Oil wins one: Judge tells eco-lawyers that Willow project can proceed with winter construction



It was a bad Friday for Earthjustice, one of the leading litigating groups trying to stop the North Slope Willow project from its winter construction season.

U.S. District Court Judge Sharon Gleason rejected the request for an injunction from the groups trying to stop progress this winter, while their legal fight against the approved project continues at the Ninth Circuit Court of Appeals.

On Nov. 9, Gleason had declined to halt the project that had been approved by the Biden Administration. Earthjustice claims that Willow will be “catastrophic for the climate, and we will not drop our challenge.”

But for now, with Friday’s ruling, ConocoPhillips can continue its winter construction, while the appeal is pending.

Back in 2021, the Ninth Circuit sided with environmentalists who were challenging the Trump Administration’s approval of the project, which was then put on hold under President Joe Biden until the Biden Administration realized it would end up losing in court if it walked back the approval.

As written about earlier in Must Read Alaska, one of the groups litigating against the project is a phantom that has no actual legal standing, but is a type of ghost group that popped up to sue. Sovereign Inupiat for a Living Arctic has no taxpayer identification number and is not a legal entity, but for some reason has been allowed to sue.

Other litigants against the project are the Center for Biological Diversity and the Natural Resources Defense Council.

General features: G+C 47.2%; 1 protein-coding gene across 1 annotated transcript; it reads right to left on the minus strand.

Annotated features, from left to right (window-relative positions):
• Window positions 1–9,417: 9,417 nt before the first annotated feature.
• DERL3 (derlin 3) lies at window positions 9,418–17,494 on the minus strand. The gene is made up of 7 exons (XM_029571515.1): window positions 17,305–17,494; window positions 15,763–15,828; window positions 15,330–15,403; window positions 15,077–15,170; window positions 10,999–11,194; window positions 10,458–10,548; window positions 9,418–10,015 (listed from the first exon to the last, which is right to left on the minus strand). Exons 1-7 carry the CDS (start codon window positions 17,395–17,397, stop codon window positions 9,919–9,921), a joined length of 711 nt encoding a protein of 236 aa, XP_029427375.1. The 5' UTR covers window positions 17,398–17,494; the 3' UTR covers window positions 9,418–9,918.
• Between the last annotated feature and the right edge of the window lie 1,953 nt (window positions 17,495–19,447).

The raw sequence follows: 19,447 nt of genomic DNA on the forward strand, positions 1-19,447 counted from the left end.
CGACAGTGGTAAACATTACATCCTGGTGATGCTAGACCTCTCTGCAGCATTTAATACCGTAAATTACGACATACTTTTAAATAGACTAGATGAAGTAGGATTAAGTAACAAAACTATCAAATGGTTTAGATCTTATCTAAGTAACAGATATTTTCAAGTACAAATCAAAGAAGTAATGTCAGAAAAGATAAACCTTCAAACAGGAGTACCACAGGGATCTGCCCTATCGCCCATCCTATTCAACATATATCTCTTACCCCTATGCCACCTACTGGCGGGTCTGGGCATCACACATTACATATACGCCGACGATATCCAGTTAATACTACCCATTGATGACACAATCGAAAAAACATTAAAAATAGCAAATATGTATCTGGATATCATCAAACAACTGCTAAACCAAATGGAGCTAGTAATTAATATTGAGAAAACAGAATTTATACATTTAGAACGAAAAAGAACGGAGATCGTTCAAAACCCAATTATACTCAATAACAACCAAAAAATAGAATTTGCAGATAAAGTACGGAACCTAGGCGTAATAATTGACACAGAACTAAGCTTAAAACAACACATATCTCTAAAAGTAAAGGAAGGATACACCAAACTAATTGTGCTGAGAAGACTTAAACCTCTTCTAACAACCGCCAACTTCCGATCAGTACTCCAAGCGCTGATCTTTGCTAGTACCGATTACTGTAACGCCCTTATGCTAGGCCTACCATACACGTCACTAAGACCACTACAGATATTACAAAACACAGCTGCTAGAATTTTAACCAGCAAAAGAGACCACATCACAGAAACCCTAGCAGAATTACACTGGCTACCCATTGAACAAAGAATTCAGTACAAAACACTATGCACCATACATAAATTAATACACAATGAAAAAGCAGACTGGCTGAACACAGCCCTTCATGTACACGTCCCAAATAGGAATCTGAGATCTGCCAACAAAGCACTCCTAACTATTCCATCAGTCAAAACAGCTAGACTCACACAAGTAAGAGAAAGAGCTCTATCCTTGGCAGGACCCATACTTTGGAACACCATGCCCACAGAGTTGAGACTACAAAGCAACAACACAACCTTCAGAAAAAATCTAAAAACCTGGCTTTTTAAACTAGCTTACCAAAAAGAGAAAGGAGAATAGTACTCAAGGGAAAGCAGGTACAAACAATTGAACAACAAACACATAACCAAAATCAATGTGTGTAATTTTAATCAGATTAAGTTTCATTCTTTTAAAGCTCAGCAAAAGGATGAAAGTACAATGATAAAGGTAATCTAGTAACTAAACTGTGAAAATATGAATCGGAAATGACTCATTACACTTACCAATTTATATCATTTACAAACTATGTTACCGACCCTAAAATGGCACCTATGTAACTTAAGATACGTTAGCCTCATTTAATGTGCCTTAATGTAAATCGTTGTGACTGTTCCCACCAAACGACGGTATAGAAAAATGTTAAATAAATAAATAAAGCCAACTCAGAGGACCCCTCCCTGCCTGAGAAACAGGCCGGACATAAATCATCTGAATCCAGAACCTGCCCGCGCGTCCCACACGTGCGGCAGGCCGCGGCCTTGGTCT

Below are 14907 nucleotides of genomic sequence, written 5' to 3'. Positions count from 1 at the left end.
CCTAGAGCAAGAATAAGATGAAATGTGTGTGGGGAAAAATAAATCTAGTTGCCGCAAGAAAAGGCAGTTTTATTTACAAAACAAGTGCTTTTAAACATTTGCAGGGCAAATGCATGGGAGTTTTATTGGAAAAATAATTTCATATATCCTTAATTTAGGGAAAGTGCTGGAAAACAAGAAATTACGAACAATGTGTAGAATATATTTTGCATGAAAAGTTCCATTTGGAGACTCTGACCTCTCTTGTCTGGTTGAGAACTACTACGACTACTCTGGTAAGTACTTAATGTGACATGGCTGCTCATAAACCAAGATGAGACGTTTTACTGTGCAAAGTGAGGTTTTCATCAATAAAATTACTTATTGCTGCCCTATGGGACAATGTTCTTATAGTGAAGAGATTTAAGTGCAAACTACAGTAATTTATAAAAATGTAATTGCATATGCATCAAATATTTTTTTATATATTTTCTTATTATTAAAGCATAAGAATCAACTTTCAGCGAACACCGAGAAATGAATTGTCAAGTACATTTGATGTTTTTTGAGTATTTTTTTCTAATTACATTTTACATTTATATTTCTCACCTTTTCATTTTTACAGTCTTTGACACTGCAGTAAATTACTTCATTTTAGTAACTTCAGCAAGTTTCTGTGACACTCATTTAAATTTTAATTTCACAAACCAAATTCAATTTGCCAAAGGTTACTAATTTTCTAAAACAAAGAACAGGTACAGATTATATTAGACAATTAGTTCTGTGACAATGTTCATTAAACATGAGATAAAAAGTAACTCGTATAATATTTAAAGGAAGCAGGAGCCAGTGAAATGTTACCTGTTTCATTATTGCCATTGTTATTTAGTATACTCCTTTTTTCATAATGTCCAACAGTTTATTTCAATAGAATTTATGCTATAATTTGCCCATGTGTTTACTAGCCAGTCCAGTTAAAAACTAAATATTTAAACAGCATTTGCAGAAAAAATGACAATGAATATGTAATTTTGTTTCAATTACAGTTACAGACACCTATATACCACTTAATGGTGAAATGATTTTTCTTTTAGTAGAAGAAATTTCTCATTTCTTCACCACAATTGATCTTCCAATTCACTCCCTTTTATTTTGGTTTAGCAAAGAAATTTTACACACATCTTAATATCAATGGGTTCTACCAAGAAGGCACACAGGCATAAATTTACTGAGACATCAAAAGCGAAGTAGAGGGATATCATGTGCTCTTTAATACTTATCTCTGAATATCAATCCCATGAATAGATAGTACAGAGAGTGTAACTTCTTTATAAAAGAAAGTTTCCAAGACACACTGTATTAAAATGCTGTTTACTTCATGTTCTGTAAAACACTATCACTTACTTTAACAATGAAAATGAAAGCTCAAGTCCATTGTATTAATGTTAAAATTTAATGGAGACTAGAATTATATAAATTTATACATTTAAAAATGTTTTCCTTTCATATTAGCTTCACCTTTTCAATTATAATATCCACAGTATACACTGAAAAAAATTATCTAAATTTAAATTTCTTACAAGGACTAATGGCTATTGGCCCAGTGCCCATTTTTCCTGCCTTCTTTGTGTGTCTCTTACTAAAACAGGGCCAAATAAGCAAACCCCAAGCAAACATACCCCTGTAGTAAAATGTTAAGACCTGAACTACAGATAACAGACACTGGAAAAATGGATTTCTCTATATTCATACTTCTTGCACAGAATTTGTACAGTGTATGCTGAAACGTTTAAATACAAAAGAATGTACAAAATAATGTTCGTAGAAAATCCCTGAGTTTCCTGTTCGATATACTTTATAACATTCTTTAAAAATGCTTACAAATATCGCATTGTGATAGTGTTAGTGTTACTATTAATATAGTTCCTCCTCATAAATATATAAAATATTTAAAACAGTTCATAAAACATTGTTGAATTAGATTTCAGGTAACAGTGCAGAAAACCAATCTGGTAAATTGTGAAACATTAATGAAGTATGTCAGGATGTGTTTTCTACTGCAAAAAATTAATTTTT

Willow could produce up to 180,000 barrels of oil per day at its peak, according to ConocoPhillips. As many as 2,500 construction jobs and some 300 permanent jobs are projected to be created by Willow, which is located on the plain of the North Slope of Alaska, within the National Petroleum Reserve-Alaska, in an area called the Bear Tooth Unit West of Alpine.

The environmentalists are not out of options, because permits still need to be granted for some of the important seismic work that can only be conducted in the winter.

Dec. 8 is the Department of Interior’s deadline for public comment on seismic exploration at the Willow site this winter. ConocoPhillips Alaska, Inc. has requested authorization from the Bureau of Land Management to conduct a three-dimensional geophysical winter seismic survey within the Willow Development area of the National Petroleum Reserve in Alaska for the 2023-2024 winter season on lands managed by the BLM Arctic District and the Kuukpik Native Corporation. The seismic survey would be conducted entirely on BLM managed lands. 

Environmental groups are urging their supporters to submit comments opposing the winter work. The comment link at the Department of Interior can be found here.


  1. Alaska has great oil and gas potential but some want to kill efforts by exploration and production investors, America is in 33 trillion dollar debt so why not use this oil and gas to prosper our nation and our people?

  2. Excellent. Willow will be a great addition to Alaska’s oil production, and help keep US domestic oil production at the record highs we’re currently experiencing. It’s ironic that domestic oil production is reaching record quantities under Biden. Maybe he isn’t all that bad for the economy after all?